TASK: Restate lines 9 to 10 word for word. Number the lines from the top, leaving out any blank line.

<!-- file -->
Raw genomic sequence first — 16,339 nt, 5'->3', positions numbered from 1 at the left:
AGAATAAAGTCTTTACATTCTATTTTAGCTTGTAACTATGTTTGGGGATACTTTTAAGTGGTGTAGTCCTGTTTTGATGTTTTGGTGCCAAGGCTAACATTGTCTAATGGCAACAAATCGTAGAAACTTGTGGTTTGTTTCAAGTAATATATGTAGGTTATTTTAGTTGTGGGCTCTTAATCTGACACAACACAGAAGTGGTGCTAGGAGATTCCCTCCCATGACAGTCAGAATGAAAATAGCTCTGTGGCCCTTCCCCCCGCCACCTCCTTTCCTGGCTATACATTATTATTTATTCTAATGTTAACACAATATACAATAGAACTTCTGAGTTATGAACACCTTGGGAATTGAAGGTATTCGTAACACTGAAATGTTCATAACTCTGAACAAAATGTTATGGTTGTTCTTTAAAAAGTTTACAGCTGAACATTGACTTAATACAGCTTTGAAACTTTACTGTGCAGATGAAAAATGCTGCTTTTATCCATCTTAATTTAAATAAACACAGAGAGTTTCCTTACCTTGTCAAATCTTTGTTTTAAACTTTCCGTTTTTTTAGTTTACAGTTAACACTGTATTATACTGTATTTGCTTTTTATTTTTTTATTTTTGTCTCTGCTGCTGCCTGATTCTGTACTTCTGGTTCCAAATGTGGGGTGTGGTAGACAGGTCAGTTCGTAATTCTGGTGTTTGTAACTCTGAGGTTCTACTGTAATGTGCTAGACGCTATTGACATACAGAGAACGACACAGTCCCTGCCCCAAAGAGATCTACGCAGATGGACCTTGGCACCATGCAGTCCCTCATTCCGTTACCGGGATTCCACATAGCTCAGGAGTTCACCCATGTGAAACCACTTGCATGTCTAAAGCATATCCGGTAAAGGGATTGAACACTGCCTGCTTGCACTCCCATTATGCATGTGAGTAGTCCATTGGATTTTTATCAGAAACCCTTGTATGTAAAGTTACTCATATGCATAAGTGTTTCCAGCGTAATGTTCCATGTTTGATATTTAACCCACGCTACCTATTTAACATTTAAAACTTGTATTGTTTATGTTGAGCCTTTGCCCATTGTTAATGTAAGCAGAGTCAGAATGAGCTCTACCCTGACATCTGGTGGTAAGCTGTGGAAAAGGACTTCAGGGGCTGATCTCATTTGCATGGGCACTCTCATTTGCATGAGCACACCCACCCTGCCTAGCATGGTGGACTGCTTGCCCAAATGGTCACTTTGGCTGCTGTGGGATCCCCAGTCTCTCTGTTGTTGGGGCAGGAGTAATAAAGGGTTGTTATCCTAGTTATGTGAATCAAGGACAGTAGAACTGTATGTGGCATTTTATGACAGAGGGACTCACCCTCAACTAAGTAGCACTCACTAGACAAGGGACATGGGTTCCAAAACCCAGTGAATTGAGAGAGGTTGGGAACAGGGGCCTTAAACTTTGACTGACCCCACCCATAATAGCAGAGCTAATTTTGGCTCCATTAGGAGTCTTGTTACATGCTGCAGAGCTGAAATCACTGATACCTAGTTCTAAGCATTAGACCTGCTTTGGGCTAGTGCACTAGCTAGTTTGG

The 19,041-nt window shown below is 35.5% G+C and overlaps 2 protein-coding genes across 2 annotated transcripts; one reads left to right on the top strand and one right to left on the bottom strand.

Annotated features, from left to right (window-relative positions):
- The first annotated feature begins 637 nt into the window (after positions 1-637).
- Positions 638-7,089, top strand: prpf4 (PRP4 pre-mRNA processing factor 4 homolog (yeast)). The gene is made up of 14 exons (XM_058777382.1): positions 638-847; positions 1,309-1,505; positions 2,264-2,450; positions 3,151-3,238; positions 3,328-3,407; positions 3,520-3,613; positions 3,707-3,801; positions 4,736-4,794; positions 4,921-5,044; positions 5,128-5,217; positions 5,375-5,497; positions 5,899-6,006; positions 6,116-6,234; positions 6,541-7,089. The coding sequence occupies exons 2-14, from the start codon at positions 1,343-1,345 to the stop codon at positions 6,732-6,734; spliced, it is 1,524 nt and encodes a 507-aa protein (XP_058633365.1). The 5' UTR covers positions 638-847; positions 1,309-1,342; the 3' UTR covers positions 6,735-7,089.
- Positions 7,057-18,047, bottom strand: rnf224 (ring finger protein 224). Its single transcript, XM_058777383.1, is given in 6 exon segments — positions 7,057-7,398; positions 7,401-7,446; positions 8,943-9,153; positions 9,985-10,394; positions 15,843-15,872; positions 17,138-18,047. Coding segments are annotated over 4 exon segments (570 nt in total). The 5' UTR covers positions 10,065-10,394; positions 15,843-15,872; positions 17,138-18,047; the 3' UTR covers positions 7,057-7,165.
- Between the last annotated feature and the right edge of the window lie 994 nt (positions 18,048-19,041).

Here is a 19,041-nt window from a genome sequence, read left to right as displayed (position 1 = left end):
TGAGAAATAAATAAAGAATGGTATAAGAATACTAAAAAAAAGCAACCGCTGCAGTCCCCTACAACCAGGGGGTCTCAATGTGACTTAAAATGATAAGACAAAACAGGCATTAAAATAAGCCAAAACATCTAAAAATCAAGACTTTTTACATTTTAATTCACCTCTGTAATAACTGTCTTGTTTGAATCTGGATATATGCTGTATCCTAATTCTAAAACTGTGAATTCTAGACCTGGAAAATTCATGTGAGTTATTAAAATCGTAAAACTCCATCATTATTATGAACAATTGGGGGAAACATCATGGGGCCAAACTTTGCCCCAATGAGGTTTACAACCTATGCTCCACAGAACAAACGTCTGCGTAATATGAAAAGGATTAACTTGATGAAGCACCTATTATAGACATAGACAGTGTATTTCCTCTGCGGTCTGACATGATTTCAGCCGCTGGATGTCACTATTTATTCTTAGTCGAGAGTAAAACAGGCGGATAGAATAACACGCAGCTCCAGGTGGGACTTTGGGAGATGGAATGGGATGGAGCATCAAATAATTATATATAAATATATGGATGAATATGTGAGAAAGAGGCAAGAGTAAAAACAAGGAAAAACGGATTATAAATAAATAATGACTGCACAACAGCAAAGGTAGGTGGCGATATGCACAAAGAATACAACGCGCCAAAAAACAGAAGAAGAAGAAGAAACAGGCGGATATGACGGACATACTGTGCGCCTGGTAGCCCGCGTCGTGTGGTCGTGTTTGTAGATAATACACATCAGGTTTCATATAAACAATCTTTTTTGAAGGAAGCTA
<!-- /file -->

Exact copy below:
Here is a 19,041-nt window from a genome sequence, read left to right as displayed (position 1 = left end):
TGAGAAATAAATAAAGAATGGTATAAGAATACTAAAAAAAAGCAACCGCTGCAGTCCCCTACAACCAGGGGGTCTCAATGTGACTTAAAATGATAAGACAAAACAGGCATTAAAATAAGCCAAAACATCTAAAAATCAAGACTTTTTACATTTTAATTCACCTCTGTAATAACTGTCTTGTTTGAATCTGGATATATGCTGTATCCTAATTCTAAAACTGTGAATTCTAGACCTGGAAAATTCATGTGAGTTATTAAAATCGTAAAACTCCATCATTATTATGAACAATTGGGGGAAACATCATGGGGCCAAACTTTGCCCCAATGAGGTTTACAACCTATGCTCCACAGAACAAACGTCTGCGTAATATGAAAAGGATTAACTTGATGAAGCACCTATTATAGACATAGACAGTGTATTTCCTCTGCGGTCTGACATGATTTCAGCCGCTGGATGTCACTATTTATTCTTAGTCGAGAGTAAAACAGGCGGATAGAATAACACGCAGCTCCAGGTGGGACTTTGGGAGATGGAATGGGATGGAGCATCAAATAATTATATATAAATATATGGATGAATATGTGAGAAAGAGGCAAGAGTAAAAACAAGGAAAAACGGATTATAAATAAATAATGACTGCACAACAGCAAAGGTAGGTGGCGATATGCACAAAGAATACAACGCGCCAAAAAACAGAAGAAGAAGAAGAAACAGGCGGATATGACGGACATACTGTGCGCCTGGTAGCCCGCGTCGTGTGGTCGTGTTTGTAGATAATACACATCAGGTTTCATATAAACAATCTTTTTTGAAGGAAGCTA